- Toronto Billy Bishop Airport – Peak wind gust of 96km/h
- London – 14 hours of freezing rain with ice pellets
- Windsor – 6 hours of freezing rain
- Hamilton – 11 hours of ice pellets, 6 hours of freezing rain and ice pellets, 8 hours of freezing rain
- Ottawa – 9 hours of freezing rain Sunday, 6 hours of freezing rain Monday, wind gusts to 70 km/h
- Montreal – 9 hours of freezing rain Saturday, 4 hours of freezing rain Sunday, 3 hours freezing rain Monday
- Quebec City – 5 hours of freezing rain Monday
(Data courtesy Environment Canada)
Heavy snow in Corner Brook, NL, 09 April 2018 (Smallwood/Twitter)
After delivering a punch to eastern Nova Scotia and Cape Breton, a low pressure system rapidly intensified over Newfoundland with strong winds and heavy snow creating blizzard conditions.
Snowfall was heaviest in western Newfoundland while the eastern island received freezing rain, ice pellets and rain.
Snowfall totals as of 9am NDT, 10 April:
- St. Anthony 42 cm
- Corner Brook 37 cm
- Deer Lake 27 cm
- Gander 18 cm
- Cape Race 32 mm
- St. John’s 24 mm
Peak wind gusts:
- Bonavista 126 km/h
- St. Anthony 120 km/h
- Gander 119 km/h
- St. John’s 115 km/h
Courtesy NS Department of Transportation
An intense low pressure system off the Atlantic coast of Nova Scotia brushed the eastern portion of the province and Cape Breton Island with heavy snow.
New Brunswick, northern Nova Scotia and Prince Edward Island were spared from this storm.
The eastern part of Cape Breton was the hardest hit with almost 35 cm of snow recorded in the Sydney area.
Here are snowfall totals as of 9am ADT, 09 April (in cm):
- Sydney 34.6
- Cheticamp 22
- Halifax Stanfield Airport 23.4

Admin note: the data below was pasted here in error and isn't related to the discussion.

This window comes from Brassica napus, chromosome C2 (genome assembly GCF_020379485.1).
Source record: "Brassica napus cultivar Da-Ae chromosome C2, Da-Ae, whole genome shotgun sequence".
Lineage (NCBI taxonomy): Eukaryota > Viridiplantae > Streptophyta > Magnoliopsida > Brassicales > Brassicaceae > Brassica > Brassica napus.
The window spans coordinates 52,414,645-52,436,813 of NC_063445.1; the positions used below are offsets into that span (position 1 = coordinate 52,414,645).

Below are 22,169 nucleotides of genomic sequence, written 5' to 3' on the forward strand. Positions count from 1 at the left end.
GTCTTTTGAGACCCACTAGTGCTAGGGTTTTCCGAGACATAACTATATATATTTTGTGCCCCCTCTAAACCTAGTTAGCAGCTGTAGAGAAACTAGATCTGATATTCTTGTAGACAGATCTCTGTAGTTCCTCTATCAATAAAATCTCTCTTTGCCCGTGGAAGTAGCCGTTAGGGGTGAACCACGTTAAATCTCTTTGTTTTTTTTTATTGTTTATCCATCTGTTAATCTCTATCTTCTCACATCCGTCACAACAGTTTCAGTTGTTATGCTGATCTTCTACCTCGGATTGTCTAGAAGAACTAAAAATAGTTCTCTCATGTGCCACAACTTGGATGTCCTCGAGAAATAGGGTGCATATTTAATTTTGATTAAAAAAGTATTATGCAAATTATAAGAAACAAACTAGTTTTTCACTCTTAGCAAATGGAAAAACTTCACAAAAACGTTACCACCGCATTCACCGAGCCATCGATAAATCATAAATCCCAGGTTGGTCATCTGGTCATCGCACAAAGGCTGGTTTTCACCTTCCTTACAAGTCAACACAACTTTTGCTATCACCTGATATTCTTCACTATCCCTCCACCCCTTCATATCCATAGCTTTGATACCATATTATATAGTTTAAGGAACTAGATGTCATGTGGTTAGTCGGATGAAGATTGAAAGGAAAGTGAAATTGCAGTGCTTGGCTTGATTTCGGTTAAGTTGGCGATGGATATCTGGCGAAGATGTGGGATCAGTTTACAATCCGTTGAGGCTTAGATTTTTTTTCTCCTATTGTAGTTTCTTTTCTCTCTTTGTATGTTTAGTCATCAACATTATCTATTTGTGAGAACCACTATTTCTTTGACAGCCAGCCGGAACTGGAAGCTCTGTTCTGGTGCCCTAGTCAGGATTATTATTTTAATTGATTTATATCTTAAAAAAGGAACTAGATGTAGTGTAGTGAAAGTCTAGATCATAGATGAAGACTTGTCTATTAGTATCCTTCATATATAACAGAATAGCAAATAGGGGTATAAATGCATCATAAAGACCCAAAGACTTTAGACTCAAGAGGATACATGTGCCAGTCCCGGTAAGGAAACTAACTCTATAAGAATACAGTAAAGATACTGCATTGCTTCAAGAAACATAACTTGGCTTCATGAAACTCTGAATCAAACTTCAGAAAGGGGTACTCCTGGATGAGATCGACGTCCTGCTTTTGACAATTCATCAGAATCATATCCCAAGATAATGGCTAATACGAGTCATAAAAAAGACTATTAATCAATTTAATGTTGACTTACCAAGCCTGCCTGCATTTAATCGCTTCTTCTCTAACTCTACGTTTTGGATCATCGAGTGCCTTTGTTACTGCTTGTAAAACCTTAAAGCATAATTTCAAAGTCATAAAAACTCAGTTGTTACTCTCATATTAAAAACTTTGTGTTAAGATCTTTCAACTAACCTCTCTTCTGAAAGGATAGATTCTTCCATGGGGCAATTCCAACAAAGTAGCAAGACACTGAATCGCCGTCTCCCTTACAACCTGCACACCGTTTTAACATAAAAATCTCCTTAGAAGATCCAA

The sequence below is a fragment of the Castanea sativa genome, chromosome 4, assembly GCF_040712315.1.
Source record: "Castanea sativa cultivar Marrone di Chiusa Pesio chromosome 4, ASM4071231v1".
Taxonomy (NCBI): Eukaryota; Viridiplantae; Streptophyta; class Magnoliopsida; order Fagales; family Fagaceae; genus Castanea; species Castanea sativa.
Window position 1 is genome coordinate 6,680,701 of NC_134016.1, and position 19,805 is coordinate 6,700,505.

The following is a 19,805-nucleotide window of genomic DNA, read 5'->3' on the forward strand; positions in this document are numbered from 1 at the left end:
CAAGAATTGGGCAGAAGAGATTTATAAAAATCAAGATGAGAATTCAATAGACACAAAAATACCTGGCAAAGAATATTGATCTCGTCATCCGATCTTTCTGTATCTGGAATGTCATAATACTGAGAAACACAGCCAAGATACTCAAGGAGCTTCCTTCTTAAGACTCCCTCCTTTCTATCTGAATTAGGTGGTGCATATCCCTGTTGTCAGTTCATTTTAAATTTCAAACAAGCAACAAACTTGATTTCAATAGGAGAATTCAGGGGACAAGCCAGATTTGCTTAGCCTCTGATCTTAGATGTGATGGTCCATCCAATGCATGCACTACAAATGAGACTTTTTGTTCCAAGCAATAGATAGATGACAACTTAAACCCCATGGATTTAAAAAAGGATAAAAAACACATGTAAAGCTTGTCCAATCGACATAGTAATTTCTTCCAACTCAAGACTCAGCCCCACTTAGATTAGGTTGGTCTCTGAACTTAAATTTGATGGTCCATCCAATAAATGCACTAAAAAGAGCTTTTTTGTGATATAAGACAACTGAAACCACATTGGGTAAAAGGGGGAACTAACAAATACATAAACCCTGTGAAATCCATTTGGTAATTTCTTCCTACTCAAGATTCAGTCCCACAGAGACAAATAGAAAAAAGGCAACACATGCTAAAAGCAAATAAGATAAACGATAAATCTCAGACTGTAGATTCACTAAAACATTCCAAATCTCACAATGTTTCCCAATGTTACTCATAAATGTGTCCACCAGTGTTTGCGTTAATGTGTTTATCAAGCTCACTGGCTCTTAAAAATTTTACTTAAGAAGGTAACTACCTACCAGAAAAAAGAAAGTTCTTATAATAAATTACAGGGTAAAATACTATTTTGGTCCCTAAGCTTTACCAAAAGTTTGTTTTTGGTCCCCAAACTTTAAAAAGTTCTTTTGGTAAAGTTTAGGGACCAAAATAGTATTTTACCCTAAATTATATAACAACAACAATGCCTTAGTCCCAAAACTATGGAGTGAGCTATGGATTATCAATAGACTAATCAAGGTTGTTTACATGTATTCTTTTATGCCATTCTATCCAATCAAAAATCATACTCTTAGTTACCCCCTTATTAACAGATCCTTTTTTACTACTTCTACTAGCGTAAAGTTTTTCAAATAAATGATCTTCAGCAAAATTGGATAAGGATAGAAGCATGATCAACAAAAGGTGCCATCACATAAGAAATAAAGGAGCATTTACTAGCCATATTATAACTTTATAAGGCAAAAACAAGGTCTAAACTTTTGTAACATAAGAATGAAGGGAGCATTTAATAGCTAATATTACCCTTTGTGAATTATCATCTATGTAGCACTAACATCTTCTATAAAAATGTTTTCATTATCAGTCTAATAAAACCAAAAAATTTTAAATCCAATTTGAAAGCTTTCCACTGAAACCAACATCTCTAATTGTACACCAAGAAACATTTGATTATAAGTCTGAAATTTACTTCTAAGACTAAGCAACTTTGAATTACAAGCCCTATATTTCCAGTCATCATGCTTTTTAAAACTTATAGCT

- Dartmouth 14
- Bedford 10
Courtesy Environment Canada, 04 April 2018
Weather warnings are covering Southern Ontario, Quebec and Atlantic Canada as a strong low pressure system brings strong winds, heavy rain, snow and freezing rain.
Sudbury picked up 29 cm of snow, four hours of freezing rain fell in Ottawa and Toronto Billy Bishop Airport had a peak wind gust of 98 km/h.
Southeast New Brunswick is the only part of the province not under a weather warning.
Northern New Brunswick could receive 30 cm of snow from this system while central and southwestern portions are under a rainfall warning with up to 35 mm possible.
Whiteout conditions during a winter storm, west end Moncton, 08 March 2018 (Dearing)
Although March came in like a lamb, it behaved like a lion in the days to follow with four Nor’easters over two weeks in Southeast New Brunswick.
The first storm brought 15 cm, the second and third storms each delivered 16 cm and the fourth packed the biggest punch with 30 cm.
By 23 March, the snow cover in Greater Moncton had reached 40 cm which was the heaviest of the winter even though it was already spring.
Temperatures during the first half were mild averaging near the freezing point with brief cold snaps around the middle and near the end of the month.
MARCH 2018 ALMANAC (at Greater Moncton Int’l Airport, 1981-2010)
Average HIGH 1.3 C
Average LOW -4.7 C
AVERAGE -1.7 C (about 1.2 degrees ABOVE normal)
Extreme HIGH 9.1 C (29 Mar)
Extreme LOW -15.4 C (26 Mar)
RAINFALL 11.0 mm (almost 80 percent BELOW normal)
SNOWFALL 102.3 cm (about 40 percent ABOVE normal)
(Data courtesy Environment Canada)